When we started on Pinterest we were careful to look at the topics that were already popular there. We didn’t want to just put a bunch of mug shots of our columnists and make it all about us, like a lot of media outlets seem to be doing there. We looked at our content to see what we had that would fit the topics already popular there and created our boards around that. We’ve added boards as we’ve found more content that people respond to. The Utah Jazz board was a bit of an experiment at first, but once we saw the fantastic reaction to it, we’ve made to sure to expand into a few other sports.
We’ve also built boards for popular galleries on our site (baby animals) and for events (opening of a long-anticipated shopping center downtown), though we’re trying to keep things tight and continue to focus on topics of interest to Pinterest users in general. We hope to drive more of that female traffic to our site by exposing them to content they may not even know we have.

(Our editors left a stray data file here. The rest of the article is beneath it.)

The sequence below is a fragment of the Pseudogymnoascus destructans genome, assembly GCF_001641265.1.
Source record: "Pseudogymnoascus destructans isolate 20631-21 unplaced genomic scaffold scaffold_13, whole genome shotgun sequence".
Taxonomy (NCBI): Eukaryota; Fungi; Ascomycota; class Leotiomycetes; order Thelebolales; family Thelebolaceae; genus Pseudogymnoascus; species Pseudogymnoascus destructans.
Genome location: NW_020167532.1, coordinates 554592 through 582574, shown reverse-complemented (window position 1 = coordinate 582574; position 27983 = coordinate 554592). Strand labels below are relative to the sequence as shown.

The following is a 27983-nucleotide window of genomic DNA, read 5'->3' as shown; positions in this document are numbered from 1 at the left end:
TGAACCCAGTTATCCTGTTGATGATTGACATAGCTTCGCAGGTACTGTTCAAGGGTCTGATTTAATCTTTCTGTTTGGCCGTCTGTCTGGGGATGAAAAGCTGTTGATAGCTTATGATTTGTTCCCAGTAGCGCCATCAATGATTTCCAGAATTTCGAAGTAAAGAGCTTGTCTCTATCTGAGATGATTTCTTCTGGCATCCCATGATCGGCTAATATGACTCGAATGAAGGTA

We try to pin at least a few things to a variety of boards every day, but don’t normally post entire galleries. We select a few enticing shots and use the pin as a teaser to invite readers in to the full galleries on our site. We get a nice residual effect, too, as we just revamped our photo gallery display on our site and added share and Pin buttons for all individual photos at sltrib.com.
This is the second post in a series on Pinterest. I will post in the next week or so a primer on how to use Pinterest and some helpful links.